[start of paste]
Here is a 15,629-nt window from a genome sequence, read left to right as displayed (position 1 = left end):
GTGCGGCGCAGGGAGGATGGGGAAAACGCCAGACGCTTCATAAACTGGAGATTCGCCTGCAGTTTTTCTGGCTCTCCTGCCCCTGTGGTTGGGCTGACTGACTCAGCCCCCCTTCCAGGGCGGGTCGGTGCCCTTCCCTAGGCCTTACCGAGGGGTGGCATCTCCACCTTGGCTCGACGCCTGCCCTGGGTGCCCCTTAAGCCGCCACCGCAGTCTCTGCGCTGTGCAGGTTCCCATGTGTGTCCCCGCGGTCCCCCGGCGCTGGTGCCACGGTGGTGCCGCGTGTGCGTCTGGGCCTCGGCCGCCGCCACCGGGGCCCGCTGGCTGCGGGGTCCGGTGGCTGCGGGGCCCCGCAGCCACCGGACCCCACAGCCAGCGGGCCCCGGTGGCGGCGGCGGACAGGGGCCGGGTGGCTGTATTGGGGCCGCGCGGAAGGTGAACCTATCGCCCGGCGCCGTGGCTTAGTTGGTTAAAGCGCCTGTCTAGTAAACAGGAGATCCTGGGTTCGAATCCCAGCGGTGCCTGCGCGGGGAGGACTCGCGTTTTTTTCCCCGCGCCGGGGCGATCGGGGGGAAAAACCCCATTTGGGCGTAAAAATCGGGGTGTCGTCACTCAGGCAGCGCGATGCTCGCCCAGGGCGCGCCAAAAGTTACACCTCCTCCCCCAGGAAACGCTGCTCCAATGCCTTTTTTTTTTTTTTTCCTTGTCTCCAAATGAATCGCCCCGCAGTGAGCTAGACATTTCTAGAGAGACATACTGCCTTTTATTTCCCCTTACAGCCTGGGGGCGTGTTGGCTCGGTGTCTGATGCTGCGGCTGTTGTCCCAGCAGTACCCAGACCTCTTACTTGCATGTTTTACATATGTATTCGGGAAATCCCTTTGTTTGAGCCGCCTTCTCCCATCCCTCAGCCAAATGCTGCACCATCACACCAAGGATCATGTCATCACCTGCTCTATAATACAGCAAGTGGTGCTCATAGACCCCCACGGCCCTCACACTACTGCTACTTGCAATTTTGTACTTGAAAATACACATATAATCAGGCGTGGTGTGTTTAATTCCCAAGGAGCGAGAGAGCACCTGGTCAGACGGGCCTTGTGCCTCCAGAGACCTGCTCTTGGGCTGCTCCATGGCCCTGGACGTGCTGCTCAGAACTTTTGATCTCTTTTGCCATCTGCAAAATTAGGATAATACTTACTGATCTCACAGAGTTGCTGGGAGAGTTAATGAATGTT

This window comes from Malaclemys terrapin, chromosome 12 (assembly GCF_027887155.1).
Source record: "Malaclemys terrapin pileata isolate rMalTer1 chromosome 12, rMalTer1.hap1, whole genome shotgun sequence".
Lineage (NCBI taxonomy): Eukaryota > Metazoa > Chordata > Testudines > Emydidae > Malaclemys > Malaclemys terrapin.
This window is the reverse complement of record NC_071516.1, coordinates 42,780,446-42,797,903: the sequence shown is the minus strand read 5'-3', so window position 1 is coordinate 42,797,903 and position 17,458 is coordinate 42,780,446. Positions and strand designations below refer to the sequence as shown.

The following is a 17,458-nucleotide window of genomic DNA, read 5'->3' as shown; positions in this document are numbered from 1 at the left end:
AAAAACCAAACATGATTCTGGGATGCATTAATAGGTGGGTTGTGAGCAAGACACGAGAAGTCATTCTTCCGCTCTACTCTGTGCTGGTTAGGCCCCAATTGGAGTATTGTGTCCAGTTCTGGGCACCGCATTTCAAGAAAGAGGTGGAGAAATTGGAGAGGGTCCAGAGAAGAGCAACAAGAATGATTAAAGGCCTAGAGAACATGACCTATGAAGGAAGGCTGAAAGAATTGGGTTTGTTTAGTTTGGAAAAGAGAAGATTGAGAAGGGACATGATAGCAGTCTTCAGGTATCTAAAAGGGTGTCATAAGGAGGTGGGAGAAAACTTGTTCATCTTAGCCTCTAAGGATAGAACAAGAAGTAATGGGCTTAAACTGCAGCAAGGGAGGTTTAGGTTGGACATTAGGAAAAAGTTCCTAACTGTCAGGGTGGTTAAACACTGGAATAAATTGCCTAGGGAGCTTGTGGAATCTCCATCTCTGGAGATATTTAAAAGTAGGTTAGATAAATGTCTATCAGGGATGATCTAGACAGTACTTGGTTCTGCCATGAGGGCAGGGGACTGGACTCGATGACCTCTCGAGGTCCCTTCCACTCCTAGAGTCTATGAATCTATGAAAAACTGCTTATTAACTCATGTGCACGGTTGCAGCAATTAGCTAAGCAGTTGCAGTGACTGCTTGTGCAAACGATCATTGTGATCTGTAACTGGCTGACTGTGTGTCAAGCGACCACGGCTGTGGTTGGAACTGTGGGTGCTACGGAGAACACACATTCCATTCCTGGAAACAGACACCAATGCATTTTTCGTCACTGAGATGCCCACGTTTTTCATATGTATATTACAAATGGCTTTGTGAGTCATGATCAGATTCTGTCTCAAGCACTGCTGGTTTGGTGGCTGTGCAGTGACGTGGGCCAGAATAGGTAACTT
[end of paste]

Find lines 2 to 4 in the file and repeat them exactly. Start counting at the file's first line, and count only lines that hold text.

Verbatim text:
GTGCGGCGCAGGGAGGATGGGGAAAACGCCAGACGCTTCATAAACTGGAGATTCGCCTGCAGTTTTTCTGGCTCTCCTGCCCCTGTGGTTGGGCTGACTGACTCAGCCCCCCTTCCAGGGCGGGTCGGTGCCCTTCCCTAGGCCTTACCGAGGGGTGGCATCTCCACCTTGGCTCGACGCCTGCCCTGGGTGCCCCTTAAGCCGCCACCGCAGTCTCTGCGCTGTGCAGGTTCCCATGTGTGTCCCCGCGGTCCCCCGGCGCTGGTGCCACGGTGGTGCCGCGTGTGCGTCTGGGCCTCGGCCGCCGCCACCGGGGCCCGCTGGCTGCGGGGTCCGGTGGCTGCGGGGCCCCGCAGCCACCGGACCCCACAGCCAGCGGGCCCCGGTGGCGGCGGCGGACAGGGGCCGGGTGGCTGTATTGGGGCCGCGCGGAAGGTGAACCTATCGCCCGGCGCCGTGGCTTAGTTGGTTAAAGCGCCTGTCTAGTAAACAGGAGATCCTGGGTTCGAATCCCAGCGGTGCCTGCGCGGGGAGGACTCGCGTTTTTTTCCCCGCGCCGGGGCGATCGGGGGGAAAAACCCCATTTGGGCGTAAAAATCGGGGTGTCGTCACTCAGGCAGCGCGATGCTCGCCCAGGGCGCGCCAAAAGTTACACCTCCTCCCCCAGGAAACGCTGCTCCAATGCCTTTTTTTTTTTTTTTCCTTGTCTCCAAATGAATCGCCCCGCAGTGAGCTAGACATTTCTAGAGAGACATACTGCCTTTTATTTCCCCTTACAGCCTGGGGGCGTGTTGGCTCGGTGTCTGATGCTGCGGCTGTTGTCCCAGCAGTACCCAGACCTCTTACTTGCATGTTTTACATATGTATTCGGGAAATCCCTTTGTTTGAGCCGCCTTCTCCCATCCCTCAGCCAAATGCTGCACCATCACACCAAGGATCATGTCATCACCTGCTCTATAATACAGCAAGTGGTGCTCATAGACCCCCACGGCCCTCACACTACTGCTACTTGCAATTTTGTACTTGAAAATACACATATAATCAGGCGTGGTGTGTTTAATTCCCAAGGAGCGAGAGAGCACCTGGTCAGACGGGCCTTGTGCCTCCAGAGACCTGCTCTTGGGCTGCTCCATGGCCCTGGACGTGCTGCTCAGAACTTTTGATCTCTTTTGCCATCTGCAAAATTAGGATAATACTTACTGATCTCACAGAGTTGCTGGGAGAGTTAATGAATGTT

This window comes from Malaclemys terrapin, chromosome 12 (assembly GCF_027887155.1).
Source record: "Malaclemys terrapin pileata isolate rMalTer1 chromosome 12, rMalTer1.hap1, whole genome shotgun sequence".